Imagine a conversation involving your favorite group of characters (apologies to that one person without an imagination). I suppose they aren’t sitting around and agreeing about everything, are they? The best interactions occur when characters disagree.
A conversation of yes-men is typically a chore to read. It isn’t much of a conversation either. But when the characters have different beliefs (again, this ties back to the first part of this advice), it sets the stage for some well-executed dynamics. Bonus points if two characters are always getting on each other’s nerves, leading up to a breaking point (usually a messy fight or emotional argument).
Think of the enemies-to-lovers trope. It’s fun to read about characters who absolutely hate each other, bantering and bickering, gradually developing feelings for their ‘enemy’. Or think of the found family one, where characters are forced to work together, constantly getting in one another's way. Their clashes in values and goals create a dichotomy that you cannot craft if your characters are always in agreement.
Note: I'm not saying characters have to argue about everything. That would get old quickly. But they should challenge one another's beliefs, contribute somewhat equally to a conversation, or even try to prevent/ perpetuate certain plot points. Every conversation ought to: 1) advance plot, 2) develop a character, and/ or 3) change the emotional state of a character.
2. Avoid ‘boring’ conversations
I urge you to remember those awful “storygames” of the past—badly written, barely readable, boring plots. They always start the same way: waking up in the morning. Then you get to choose whether to get up or remain in bed (the latter ends your suffering and gives you a free point). Unless there’s a specific effect the author is after, this type of beginning doesn’t hold the readers’ interest.
Similarly, try to avoid everyday conversations. Skip the “how are you”s and “the weather is pleasant, is it not?”. There will, of course, be exceptions, but don't bore your reader. If your characters are meeting someone for the first time, aim for an introduction where their personality shines through or just skip it with a one liner (e.g. we introduced ourselves).
3. Subvert expectations
Most people are predictable. For instance, I can guess which—if any—members are likely to read this post, and which ones will reply with a dare. But sometimes, you need to keep your readers on their toes. No one will praise your character dynamics if it never transcends that of archetypal, basic bedtime stories.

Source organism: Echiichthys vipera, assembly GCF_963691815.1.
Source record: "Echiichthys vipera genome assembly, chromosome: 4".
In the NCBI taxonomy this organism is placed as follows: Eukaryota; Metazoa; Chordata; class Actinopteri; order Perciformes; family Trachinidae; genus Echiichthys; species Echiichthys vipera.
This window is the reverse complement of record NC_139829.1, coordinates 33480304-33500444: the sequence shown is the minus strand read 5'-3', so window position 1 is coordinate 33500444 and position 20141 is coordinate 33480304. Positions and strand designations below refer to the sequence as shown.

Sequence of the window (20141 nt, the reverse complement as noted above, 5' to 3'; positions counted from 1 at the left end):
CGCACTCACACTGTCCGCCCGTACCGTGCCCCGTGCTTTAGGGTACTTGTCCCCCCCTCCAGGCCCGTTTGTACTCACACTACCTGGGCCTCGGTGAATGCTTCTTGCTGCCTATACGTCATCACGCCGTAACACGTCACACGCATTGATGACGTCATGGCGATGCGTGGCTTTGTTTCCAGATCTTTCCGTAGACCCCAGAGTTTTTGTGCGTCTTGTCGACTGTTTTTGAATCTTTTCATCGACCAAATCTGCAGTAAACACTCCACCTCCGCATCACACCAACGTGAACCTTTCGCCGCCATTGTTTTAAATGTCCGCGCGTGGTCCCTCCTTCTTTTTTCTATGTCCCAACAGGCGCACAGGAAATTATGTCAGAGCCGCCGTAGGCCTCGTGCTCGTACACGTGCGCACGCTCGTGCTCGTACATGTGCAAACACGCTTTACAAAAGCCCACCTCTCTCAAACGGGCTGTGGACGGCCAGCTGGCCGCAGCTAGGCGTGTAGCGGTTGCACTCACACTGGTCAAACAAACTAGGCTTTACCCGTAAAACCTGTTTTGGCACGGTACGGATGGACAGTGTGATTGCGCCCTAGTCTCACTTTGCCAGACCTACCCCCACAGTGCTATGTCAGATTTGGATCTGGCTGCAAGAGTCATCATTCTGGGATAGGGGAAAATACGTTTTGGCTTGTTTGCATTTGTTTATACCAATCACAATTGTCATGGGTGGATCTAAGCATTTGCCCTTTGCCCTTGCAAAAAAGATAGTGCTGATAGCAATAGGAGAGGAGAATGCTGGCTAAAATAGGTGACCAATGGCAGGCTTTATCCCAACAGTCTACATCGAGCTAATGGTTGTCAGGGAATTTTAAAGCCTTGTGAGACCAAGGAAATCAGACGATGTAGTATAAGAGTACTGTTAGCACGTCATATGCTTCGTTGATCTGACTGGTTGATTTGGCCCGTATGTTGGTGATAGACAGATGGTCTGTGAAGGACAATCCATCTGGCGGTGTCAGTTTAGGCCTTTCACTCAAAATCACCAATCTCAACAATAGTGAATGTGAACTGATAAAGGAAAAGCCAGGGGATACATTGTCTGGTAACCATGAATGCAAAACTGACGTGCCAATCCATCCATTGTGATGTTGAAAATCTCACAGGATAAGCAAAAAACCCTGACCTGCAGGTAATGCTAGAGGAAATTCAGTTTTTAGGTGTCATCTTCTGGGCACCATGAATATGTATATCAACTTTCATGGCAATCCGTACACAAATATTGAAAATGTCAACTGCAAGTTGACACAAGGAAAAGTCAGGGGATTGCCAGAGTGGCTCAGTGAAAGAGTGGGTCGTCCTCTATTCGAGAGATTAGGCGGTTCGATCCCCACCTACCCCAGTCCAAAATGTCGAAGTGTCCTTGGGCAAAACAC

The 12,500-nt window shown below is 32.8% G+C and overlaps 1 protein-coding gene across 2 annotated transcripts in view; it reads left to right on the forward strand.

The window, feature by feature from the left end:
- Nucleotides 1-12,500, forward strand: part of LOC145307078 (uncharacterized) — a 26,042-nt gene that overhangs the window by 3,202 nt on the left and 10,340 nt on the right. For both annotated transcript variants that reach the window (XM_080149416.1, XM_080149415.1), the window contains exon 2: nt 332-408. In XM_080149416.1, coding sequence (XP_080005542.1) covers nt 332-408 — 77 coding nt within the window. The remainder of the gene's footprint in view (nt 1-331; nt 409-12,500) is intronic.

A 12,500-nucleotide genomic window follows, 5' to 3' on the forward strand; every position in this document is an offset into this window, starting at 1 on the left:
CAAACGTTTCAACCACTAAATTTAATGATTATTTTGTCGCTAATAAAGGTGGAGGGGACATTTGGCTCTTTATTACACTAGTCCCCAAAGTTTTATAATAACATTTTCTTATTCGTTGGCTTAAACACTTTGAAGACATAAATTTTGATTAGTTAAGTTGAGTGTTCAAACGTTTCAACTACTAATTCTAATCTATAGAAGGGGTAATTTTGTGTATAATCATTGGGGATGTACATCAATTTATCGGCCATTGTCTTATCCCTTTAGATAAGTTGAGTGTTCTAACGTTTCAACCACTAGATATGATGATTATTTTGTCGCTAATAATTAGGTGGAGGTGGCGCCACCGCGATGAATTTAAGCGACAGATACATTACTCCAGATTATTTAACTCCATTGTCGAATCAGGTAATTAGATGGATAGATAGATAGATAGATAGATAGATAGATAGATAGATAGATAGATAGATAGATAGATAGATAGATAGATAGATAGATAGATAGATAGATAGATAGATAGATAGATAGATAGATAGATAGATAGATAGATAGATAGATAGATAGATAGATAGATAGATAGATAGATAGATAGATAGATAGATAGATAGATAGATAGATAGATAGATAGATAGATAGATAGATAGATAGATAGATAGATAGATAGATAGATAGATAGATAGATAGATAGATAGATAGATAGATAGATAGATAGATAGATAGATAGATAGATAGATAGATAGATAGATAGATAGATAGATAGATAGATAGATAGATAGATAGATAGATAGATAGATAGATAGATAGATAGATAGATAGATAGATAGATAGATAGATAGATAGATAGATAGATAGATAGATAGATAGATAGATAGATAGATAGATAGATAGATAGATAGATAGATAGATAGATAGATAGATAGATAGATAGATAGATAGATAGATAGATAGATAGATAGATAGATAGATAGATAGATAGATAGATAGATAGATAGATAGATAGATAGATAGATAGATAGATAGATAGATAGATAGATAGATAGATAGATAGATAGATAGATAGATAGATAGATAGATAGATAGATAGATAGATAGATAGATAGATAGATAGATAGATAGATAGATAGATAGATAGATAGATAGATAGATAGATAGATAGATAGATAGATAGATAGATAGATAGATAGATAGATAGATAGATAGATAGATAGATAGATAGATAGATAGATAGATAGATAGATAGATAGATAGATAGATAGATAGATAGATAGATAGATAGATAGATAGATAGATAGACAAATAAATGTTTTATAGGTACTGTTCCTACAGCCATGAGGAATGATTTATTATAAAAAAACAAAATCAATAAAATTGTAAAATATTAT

If the relationship between two friends has always been “I’d die for you”, maybe it’s time to give the deuteragonist a love interest. If the victim has always needed the protagonist to save them, perhaps give them an opportunity to save themself. If a certain member has always posted remarkable reviews and writing advice, maybe—just maybe—the mods could give her extra pointless points. (That last example is very important).
Now, this is not to be mistaken with acting out-of-character. Everything a character does must align with their internal conflict/ motive. Yet, people’s method of achieving their motive may change. Think of a CYS member whose goal is to be a part of the community. They may have started off rating every game and leaving reviews, but over time, they became lazier and stopped doing so. Is this change out-of-character? No, because their goal remains the same. They just found an easier way to achieve it! Similarly, characters may act in ways that seem strange to the protagonist, only for them to later discover the reasons behind this shift in dynamics.
While we’re here, I’ll recommend Mercenary by Ninjapitka. It’s really good at subverting readers’ expectations through plot twists while maintaining strong characterization. I implore you to read this as you wait for tomorrow’s text wall.
Can’t wait? Sign up for MysticAdvice+ to get 10% off and view the next installment right now!